The Last "Live" Post of THQ
Bounce a bit. Explore some gaps. Argue. Embrace.
When the Rabbi’s read they walk into the text. They bring themselves to it and step across the edge of the scroll, jump up onto its body, bouncing a little, believing it will hold their weight. And then on hands and knees, they crawl through the furrows of words, examining, brushing away dirt, not like an archeologist hoping to unearth some dead, hardened thing but like a botanist examining growth patterns and evidence of the soil’s mineral content, water content or whether there is deep clay. And then they look for the cracks in the soil from which the word emerged. It is the cracks, the gaps that will allow them a way in.
The midrash is the exploration of those gaps. Stories and parables, proverbs and legal case studies prove their skill at mining those gaps. The text is changed by their having been there, there are footprints left behind, indentations, great hollowed out places, and covered over, smoothed out, portions.
Once an oral wisdom, that required a speaker—and what is an individual speaker if not a unique interpreter— midrash kept the text from hardening into stone. It was kept alive and fertile, even malleable but with deep and unknown roots. That, however, is not how I was taught to read our holy book. I was taught to search for answers, the calculable, defendable, the un-contradictable truth, but to the Rabbis it is not a book of monolithic answers it is a porous book of brilliant questions.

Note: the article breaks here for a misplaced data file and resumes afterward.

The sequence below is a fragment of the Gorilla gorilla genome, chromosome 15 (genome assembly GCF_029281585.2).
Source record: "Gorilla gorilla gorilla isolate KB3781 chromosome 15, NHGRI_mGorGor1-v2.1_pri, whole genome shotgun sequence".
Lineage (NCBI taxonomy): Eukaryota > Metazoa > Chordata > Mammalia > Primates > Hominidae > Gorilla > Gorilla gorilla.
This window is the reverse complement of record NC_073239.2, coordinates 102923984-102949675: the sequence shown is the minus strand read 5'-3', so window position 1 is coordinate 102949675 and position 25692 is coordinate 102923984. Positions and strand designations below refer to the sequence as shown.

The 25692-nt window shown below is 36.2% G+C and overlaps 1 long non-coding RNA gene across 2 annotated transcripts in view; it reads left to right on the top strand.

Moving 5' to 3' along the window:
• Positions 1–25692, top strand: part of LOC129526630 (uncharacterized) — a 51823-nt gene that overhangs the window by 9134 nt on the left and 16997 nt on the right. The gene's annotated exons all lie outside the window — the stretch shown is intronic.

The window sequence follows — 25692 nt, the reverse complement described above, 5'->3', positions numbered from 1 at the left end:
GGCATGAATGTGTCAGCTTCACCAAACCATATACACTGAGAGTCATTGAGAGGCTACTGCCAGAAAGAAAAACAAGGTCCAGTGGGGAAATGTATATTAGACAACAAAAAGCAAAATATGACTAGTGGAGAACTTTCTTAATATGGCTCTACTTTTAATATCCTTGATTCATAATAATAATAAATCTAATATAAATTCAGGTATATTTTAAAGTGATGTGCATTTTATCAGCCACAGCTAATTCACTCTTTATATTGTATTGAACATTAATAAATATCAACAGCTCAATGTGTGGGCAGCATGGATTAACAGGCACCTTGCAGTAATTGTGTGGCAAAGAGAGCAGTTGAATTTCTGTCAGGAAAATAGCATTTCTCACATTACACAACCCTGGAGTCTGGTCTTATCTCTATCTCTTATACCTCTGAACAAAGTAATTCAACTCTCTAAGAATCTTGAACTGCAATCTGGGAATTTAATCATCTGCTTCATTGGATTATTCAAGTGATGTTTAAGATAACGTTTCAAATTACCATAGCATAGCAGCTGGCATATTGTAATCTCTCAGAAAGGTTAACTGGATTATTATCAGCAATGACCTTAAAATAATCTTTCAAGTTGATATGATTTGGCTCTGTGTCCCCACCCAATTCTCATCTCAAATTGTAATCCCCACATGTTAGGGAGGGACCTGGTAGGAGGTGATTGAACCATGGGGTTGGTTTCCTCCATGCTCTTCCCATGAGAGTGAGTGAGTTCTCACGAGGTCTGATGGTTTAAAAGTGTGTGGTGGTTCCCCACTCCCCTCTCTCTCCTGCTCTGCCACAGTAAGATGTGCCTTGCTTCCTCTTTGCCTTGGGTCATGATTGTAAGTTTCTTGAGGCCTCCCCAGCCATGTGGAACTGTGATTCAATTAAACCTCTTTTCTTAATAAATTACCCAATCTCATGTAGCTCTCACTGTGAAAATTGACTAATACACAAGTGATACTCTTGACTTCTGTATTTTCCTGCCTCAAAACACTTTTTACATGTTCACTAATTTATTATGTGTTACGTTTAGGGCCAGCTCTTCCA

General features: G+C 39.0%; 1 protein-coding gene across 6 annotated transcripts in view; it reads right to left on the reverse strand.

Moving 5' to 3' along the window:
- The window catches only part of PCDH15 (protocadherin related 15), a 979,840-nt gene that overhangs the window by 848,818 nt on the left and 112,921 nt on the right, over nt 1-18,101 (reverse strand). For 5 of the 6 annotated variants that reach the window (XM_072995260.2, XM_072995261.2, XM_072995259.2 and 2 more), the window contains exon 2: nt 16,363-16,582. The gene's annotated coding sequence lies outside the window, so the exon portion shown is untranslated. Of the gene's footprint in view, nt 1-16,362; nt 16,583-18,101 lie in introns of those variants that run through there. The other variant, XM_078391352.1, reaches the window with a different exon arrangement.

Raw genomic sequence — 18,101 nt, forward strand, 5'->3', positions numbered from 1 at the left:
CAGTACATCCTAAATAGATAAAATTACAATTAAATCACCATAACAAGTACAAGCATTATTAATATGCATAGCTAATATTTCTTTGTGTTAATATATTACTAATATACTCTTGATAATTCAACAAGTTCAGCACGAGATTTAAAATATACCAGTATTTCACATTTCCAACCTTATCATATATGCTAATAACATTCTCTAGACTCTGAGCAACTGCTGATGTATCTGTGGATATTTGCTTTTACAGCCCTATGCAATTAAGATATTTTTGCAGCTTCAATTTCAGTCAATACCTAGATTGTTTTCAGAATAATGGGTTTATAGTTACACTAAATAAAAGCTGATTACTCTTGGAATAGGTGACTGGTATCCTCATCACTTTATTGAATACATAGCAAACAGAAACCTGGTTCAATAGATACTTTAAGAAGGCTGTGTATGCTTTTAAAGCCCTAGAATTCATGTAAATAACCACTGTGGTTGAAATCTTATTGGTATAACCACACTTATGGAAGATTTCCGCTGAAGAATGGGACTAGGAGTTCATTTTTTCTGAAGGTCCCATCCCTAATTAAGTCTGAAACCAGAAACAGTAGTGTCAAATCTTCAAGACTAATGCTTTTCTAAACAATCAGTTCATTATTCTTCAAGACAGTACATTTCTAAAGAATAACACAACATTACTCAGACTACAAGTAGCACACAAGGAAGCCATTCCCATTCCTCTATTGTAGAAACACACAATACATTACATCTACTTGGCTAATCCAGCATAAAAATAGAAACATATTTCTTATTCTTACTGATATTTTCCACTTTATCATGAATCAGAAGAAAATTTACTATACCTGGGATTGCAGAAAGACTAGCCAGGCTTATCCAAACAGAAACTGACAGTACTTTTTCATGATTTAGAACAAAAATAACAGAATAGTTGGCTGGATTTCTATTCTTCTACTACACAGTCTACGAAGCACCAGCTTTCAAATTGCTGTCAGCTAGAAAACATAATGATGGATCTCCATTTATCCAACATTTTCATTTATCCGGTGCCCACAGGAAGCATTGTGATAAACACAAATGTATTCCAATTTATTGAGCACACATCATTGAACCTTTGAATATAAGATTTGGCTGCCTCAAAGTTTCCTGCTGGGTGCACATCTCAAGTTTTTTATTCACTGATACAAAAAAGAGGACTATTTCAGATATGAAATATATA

The Ancient Rabbis read the sacred text as questions and then answer the questions with questions and provide answers with stories of possibilities. The tents of opposing camps are set upon the text side-by-side, conclusions leaned up against refutations, some decaying some flourishing. All interpretations are partly wrong and partly right, which is why many need to be included so that something like truth can be glimpsed or gotten close to.
When the Talmud talks about the Rabbi’s students it doesn’t say there were 24,000, it says there were 12,000 pairs of students because the text is best studied with someone else, with a partner, someone to fight with, so through debate and challenge, disagreement, argument and wrestling the questions can be refined.
The Talmud interprets the phrase, “enemies in the gate” from Psalm 127:5 as referring to people studying Torah together, “Even a father and a son or a teacher and his student who are studying Torah together in one gate become enemies of one another, but they do not move from there until they become devoted friends.”
The study of the Christian scriptures needs the kind of midrashic inquiry that The Hardest Question attempted every week. With out a kind of deep, playful, lively digging into the text it is left to atrophy, we are left with a thing barely alive.
Thank you for engaging. I invite you to continue the wrestling at the gate at questionthetext.org.
The Rev. Russell
The Second Last "Live" Post of THQ
A farewell to trusty friends.
I must admit, perched on the cusp of a new year as I am in this moment, that my personality is not well suited for nostalgia, Auld Lang Syne notwithstanding.
Maybe it’s because my memory is so pathetic. That’s something I would attribute to too much Testor™ model glue and paint, as I was an avid kit builder growing up, were it not for my mother’s propensity to be thinking about so much stuff all the time that some things just get pushed aside. Kind of like that monkeys jumping on the bed nursery rhyme.